When Pacha, Ibiza’s super-club renowned for its decadent dance parties, held its opening night for the new season last month, thousands of ravers queu
When Pacha, Ibiza’s super-club renowned for its decadent dance parties, held its opening night for the new season last month, thousands of ravers queued to pay homage to the latest superstar DJ and partied till dawn.
But as someone who’s been to Ibiza a dozen times, I’m witnessing how shifting sands are transforming this Balearic island — and the biggest change is in San Antonio, the bay town on the north-west.
For decades, its notorious West End strip was the epicentre of Club 18-30 tours, raucous Brits Abroad behaviour and raunchy stag dos. Families and anyone who wanted a semblance of peace were advised to steer well clear of San An.
Today, it’s a different story. The strip is still home to some tacky bars, and Linekers bar is a Three Lions institution. But a 3am curfew has curbed booze tourism and smoking has been banned on many of the most popular beaches.
Now, holidaymakers are flocking to this natural inlet’s glorious scenery, upscale wellness offerings and activities that don’t involve a fishbowl of alcohol. Whisper it, but San Antonio has become aspirational.
Bohemian splendour: During a trip to San Antonio, Sian Boyle checks into OKU where ‘the beautiful people are content to laze around its adults-only pool’ (pictured)
One of the new places to be is OKU, a swanky hillside hideaway on the fringes of San An, whose holistic wellness programme includes gong baths, reiki sessions and crystal healings.
Here, the beautiful people are content to laze around its adults-only pool — one of the largest in Ibiza — and, like them, I’m happy to skip the madness of the clubbing scene and soak up the bohemian splendour here instead.
At OKU’s restaurant, we’re treated to Japanese fusion gastronomy of wasabi oysters, chicken tsukune and miso black cod. Evidently, this is no Club 18-30 holiday.
Hiking is one of the most popular activities in San Antonio, and Toby Clarke, a Briton who’s been organising tours here since 2010, says he’s seen a huge rise in demand in the past couple of years. ‘There’s so much more on the island than partying,’ he says, explaining how the pandemic changed the way travellers want to explore.
Tour guide Toby Clarke tells Sian that tourists have been ‘blown away’ by the beauty of Ibizan beaches such as Cala Saladeta (above)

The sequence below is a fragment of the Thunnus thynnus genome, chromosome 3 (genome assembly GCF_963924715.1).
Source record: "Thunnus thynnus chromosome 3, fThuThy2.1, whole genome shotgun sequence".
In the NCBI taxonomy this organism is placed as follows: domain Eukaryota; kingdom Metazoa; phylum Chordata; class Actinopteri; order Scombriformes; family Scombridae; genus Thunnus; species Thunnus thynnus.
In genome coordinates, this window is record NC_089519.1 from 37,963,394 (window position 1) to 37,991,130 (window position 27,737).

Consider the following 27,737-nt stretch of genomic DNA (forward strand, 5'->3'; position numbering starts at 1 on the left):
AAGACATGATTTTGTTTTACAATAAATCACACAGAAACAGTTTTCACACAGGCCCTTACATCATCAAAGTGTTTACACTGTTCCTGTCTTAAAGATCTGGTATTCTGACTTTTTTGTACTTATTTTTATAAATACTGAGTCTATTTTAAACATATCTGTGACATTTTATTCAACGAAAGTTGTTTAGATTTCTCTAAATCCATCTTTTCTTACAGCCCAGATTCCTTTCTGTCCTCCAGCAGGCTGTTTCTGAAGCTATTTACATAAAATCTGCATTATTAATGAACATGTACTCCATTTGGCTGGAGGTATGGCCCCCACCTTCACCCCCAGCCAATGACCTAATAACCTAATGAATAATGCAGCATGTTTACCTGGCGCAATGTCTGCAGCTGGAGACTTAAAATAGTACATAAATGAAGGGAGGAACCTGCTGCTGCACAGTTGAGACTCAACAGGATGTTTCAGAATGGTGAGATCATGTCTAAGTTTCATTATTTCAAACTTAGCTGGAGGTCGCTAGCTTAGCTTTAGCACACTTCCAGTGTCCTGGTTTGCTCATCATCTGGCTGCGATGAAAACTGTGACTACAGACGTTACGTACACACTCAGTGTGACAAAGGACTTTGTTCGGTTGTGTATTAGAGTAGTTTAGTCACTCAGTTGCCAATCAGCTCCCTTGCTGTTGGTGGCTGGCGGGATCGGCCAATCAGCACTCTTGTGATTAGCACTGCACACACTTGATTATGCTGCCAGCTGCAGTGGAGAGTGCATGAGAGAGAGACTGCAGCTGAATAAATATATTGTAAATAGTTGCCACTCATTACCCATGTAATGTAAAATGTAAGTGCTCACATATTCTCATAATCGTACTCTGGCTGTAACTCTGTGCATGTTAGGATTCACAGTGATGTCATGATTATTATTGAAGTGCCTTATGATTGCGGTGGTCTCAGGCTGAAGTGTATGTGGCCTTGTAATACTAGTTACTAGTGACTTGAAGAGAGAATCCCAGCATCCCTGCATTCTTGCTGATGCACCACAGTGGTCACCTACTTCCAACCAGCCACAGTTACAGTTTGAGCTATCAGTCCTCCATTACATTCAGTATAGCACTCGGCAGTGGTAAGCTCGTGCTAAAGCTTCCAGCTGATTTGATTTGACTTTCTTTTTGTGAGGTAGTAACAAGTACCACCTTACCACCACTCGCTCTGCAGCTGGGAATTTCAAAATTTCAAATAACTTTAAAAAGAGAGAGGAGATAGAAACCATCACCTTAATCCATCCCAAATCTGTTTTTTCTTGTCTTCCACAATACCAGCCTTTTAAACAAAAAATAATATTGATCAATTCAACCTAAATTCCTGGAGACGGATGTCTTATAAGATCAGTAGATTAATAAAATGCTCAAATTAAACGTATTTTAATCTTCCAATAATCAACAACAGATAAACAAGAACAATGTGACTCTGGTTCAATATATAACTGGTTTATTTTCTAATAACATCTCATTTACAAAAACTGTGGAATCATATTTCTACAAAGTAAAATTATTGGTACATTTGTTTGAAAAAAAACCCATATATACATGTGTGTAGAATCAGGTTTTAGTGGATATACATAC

Sian (not pictured) says that OKU’s holistic wellness programme includes gong baths, reiki sessions and crystal healings
Even the stag dos want a piece of the new action. ‘We did a walk last week for 13 guys who were staying right in the middle of San Antonio centre’, says Toby. ‘They all had hangovers, but we took them away for a walk to Punta Galera [nature reserve] on the coastline.
‘Within 15 minutes, you’re in a completely different zone; there are caves, clifftops and clear water. They saw the beaches of Cala Saladeta and Platja de Sa Galera, and were blown away by all this beauty so close to their hotel.’
Toby’s Ibiza Outdoors offers e-bike tours, not only on trails departing from San Antonio through the mountains of the western coast, but also along rugged and remote northern Ibiza.
I’m sceptical about managing a mountain bike trail, but the motorised bicycles require only the most basic fitness level to traverse terrain that would otherwise require Herculean stamina.
Sian goes mountain biking on a trail that takes her to Benirras beach and cove, pictured
Over 12 miles, my group of 40, 50 and 60-somethings pedal serenely from San Juan, a tiny village in the centre of the island, before pausing on the north coast to take in the views.
We loop back round towards Benirras beach and cove, but not before stopping to forage and taste the sweet overhanging loquat fruit.
The ride is soundtracked by birdsong and whizzing on the chalky dirt roads, through pungent gusts of pine and rosemary from the fields beyond, it’s hard to believe I’m in one of the party capitals of the world.
Back in San Antonio, the relaxed far south of the bay is home to many of the smartest family hotels.
At the glamorous four-star INNSiDE, I’m told 90 per cent of guests are British families who come not for the pumping techno and vodka shots, but for water-skiing and sailing boat excursions.
Ninety per cent of guests at INNSiDE (pictured) are British families, Sian learns
The hotel’s panoramic rooftop, infinity pool and Bali beds provide the best place for sunset cocktails without heading into town, but for anyone who wants to cross the bay to the livelier end, there’s a water taxi running regularly from the secluded golden Cala Pinet beach at the hotel’s back door.
No Ibiza trip is complete without a pilgrimage to Cafe Mambo, the Balearic beats bar where people from all corners of the island gather on the rocky beach at dusk to watch the sun go down.
We round off our break with cocktails and a blazing sky of pink and orange, safe in the knowledge that no matter how much it changes, San Antonio will always lay claim to Ibiza’s best sunsets.